Our very special guest speaker tonight was Dr. David Asher from Armagh Observatory who delivered a talk on ‘Dirty Snowballs, Sudden Meteor Outbursts & Asteroid Flybys’ but first a little background on our speaker…
Dr Asher is one of the world's leading experts in Near Earth Objects (NEOs), currently dividing his time between Armagh and Japan where, at the invitation of the Japan Spaceguard Association, he is working at the Bisei Spaceguard Centre, Japan.
However, in recent years he has also worked closely with Robert Mc Naught of the Australian National University, in predicting so precisely, the Leonid Meteor Storms to within a few minutes.
Dr Asher was born in Edinburgh, and between school and university got a kind of student vacation job with Dr Victor Clube and Professor Bill Napier at the Royal Observatory Edinburgh (ROE). It was here that he gained his interest in astronomy.
Later, he did his research degree under Clube, and his PhD thesis was on the Taurid meteor stream. He then went to work with Dr Duncan Steel's near-Earth asteroid programme in Australia, (since closed down by the Australian Government), learnt what a telescope was, (his words!), and got to know Robert Mc Naught.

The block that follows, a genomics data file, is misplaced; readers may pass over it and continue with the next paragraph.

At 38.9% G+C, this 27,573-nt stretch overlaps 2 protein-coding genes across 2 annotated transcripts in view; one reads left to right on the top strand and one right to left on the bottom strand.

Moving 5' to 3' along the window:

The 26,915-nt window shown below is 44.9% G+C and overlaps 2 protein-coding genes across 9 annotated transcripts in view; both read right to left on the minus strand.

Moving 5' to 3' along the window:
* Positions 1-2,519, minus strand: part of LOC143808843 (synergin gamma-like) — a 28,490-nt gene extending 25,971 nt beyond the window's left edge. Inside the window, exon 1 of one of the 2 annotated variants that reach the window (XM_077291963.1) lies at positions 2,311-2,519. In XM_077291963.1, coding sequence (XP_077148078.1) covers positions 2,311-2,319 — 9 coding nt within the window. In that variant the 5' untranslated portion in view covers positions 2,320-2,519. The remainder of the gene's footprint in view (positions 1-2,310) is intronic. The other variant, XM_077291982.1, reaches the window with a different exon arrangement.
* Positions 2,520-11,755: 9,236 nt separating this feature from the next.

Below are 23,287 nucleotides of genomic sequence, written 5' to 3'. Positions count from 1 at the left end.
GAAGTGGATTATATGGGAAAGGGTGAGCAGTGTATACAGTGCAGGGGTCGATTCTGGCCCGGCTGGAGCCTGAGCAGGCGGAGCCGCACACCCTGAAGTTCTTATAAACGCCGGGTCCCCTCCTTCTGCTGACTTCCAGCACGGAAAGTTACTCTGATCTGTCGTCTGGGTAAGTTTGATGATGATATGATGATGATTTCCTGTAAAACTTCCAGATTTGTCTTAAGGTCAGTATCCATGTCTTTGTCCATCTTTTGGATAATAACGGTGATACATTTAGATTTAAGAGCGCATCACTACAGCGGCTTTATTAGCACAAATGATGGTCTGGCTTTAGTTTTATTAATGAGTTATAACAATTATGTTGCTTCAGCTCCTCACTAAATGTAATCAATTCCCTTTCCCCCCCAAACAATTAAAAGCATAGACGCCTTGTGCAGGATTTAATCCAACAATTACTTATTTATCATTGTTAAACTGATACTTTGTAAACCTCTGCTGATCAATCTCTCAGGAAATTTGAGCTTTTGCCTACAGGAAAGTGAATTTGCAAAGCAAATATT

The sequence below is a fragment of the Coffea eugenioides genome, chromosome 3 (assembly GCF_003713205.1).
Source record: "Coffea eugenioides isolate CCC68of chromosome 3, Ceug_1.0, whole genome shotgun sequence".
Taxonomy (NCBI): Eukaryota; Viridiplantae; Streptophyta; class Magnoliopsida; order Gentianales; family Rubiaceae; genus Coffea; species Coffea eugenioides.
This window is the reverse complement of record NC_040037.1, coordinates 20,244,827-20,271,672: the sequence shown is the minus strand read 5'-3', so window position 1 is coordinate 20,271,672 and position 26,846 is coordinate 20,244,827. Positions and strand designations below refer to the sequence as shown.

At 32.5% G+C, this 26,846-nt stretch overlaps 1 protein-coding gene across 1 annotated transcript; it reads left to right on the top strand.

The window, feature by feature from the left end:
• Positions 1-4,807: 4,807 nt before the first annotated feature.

It was during his time in Australia that he discovered a number of asteroids one of which has recently been named (16693) Moseley in honour of Terry Moseley, former President of the Irish Astronomical Association, and good friend of the EAAS.
His current job at Armagh is to work with the Director, Professor Mark Bailey, doing theoretical (computational) studies in solar system dynamics. The research project is about sun-grazing and Jupiter-grazing objects in particular, such as comets and asteroids.
Dr. Asher is no stranger to delivering talks and lectures on astronomical subjects and this was very apparent even to new members when he announced his four section talk which was based on his life time of work within the complex and fascinating world of solar system dynamics. Dr. Asher spoke with a very clear direct voice and without any notes at all, which was hardly surprising as David is a world authority within his field of research. We were very fortunate to have Dr. Asher give us a talk during November, was it luck? or an extreme coincidence? that one of the most exciting meteor showers would take place during this period and that we would have a world expert whose career was based heavily on this meteor shower with us at the same time? Whatever the reason the timing was great for amateur astronomers.